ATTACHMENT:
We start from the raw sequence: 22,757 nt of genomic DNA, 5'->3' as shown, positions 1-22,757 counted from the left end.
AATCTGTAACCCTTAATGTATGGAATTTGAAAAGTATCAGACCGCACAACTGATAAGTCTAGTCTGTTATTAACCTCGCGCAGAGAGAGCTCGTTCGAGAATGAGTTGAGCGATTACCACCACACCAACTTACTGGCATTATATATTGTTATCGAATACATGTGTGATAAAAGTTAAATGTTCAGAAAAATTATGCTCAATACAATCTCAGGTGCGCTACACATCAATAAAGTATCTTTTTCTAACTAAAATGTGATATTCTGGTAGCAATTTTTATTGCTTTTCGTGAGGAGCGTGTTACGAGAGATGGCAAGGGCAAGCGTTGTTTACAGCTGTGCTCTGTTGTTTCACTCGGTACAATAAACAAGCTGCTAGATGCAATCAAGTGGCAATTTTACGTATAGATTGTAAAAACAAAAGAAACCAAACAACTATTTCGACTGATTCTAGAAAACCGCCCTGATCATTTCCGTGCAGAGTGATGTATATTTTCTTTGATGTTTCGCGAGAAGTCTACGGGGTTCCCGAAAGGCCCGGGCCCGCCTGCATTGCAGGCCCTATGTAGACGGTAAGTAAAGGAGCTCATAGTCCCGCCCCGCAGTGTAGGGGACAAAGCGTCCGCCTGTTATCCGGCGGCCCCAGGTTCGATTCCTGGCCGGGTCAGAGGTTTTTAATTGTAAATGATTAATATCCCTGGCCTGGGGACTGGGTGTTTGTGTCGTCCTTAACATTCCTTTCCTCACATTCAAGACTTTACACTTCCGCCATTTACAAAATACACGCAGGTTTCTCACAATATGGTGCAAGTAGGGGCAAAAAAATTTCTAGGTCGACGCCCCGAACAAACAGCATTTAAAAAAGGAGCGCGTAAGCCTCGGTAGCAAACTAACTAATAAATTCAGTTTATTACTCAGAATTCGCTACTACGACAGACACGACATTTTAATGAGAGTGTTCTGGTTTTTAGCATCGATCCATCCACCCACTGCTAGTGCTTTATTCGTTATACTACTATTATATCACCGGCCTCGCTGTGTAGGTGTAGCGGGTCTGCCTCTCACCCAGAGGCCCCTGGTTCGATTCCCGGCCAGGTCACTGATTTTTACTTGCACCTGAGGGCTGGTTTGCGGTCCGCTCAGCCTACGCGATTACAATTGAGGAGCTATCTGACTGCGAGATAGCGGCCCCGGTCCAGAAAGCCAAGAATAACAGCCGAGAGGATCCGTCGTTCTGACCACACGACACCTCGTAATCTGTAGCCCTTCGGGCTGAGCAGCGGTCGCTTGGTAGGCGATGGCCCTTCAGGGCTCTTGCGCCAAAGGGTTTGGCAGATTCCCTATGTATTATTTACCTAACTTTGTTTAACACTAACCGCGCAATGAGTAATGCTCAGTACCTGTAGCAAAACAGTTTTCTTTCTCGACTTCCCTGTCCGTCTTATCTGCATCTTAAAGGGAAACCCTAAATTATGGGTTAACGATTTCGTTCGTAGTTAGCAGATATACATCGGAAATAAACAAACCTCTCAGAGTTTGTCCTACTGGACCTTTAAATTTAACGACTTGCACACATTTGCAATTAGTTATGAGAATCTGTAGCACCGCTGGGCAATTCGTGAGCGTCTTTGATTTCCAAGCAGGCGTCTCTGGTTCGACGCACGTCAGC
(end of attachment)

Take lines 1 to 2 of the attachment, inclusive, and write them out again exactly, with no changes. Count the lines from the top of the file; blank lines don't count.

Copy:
We start from the raw sequence: 22,757 nt of genomic DNA, 5'->3' as shown, positions 1-22,757 counted from the left end.
AATCTGTAACCCTTAATGTATGGAATTTGAAAAGTATCAGACCGCACAACTGATAAGTCTAGTCTGTTATTAACCTCGCGCAGAGAGAGCTCGTTCGAGAATGAGTTGAGCGATTACCACCACACCAACTTACTGGCATTATATATTGTTATCGAATACATGTGTGATAAAAGTTAAATGTTCAGAAAAATTATGCTCAATACAATCTCAGGTGCGCTACACATCAATAAAGTATCTTTTTCTAACTAAAATGTGATATTCTGGTAGCAATTTTTATTGCTTTTCGTGAGGAGCGTGTTACGAGAGATGGCAAGGGCAAGCGTTGTTTACAGCTGTGCTCTGTTGTTTCACTCGGTACAATAAACAAGCTGCTAGATGCAATCAAGTGGCAATTTTACGTATAGATTGTAAAAACAAAAGAAACCAAACAACTATTTCGACTGATTCTAGAAAACCGCCCTGATCATTTCCGTGCAGAGTGATGTATATTTTCTTTGATGTTTCGCGAGAAGTCTACGGGGTTCCCGAAAGGCCCGGGCCCGCCTGCATTGCAGGCCCTATGTAGACGGTAAGTAAAGGAGCTCATAGTCCCGCCCCGCAGTGTAGGGGACAAAGCGTCCGCCTGTTATCCGGCGGCCCCAGGTTCGATTCCTGGCCGGGTCAGAGGTTTTTAATTGTAAATGATTAATATCCCTGGCCTGGGGACTGGGTGTTTGTGTCGTCCTTAACATTCCTTTCCTCACATTCAAGACTTTACACTTCCGCCATTTACAAAATACACGCAGGTTTCTCACAATATGGTGCAAGTAGGGGCAAAAAAATTTCTAGGTCGACGCCCCGAACAAACAGCATTTAAAAAAGGAGCGCGTAAGCCTCGGTAGCAAACTAACTAATAAATTCAGTTTATTACTCAGAATTCGCTACTACGACAGACACGACATTTTAATGAGAGTGTTCTGGTTTTTAGCATCGATCCATCCACCCACTGCTAGTGCTTTATTCGTTATACTACTATTATATCACCGGCCTCGCTGTGTAGGTGTAGCGGGTCTGCCTCTCACCCAGAGGCCCCTGGTTCGATTCCCGGCCAGGTCACTGATTTTTACTTGCACCTGAGGGCTGGTTTGCGGTCCGCTCAGCCTACGCGATTACAATTGAGGAGCTATCTGACTGCGAGATAGCGGCCCCGGTCCAGAAAGCCAAGAATAACAGCCGAGAGGATCCGTCGTTCTGACCACACGACACCTCGTAATCTGTAGCCCTTCGGGCTGAGCAGCGGTCGCTTGGTAGGCGATGGCCCTTCAGGGCTCTTGCGCCAAAGGGTTTGGCAGATTCCCTATGTATTATTTACCTAACTTTGTTTAACACTAACCGCGCAATGAGTAATGCTCAGTACCTGTAGCAAAACAGTTTTCTTTCTCGACTTCCCTGTCCGTCTTATCTGCATCTTAAAGGGAAACCCTAAATTATGGGTTAACGATTTCGTTCGTAGTTAGCAGATATACATCGGAAATAAACAAACCTCTCAGAGTTTGTCCTACTGGACCTTTAAATTTAACGACTTGCACACATTTGCAATTAGTTATGAGAATCTGTAGCACCGCTGGGCAATTCGTGAGCGTCTTTGATTTCCAAGCAGGCGTCTCTGGTTCGACGCACGTCAGC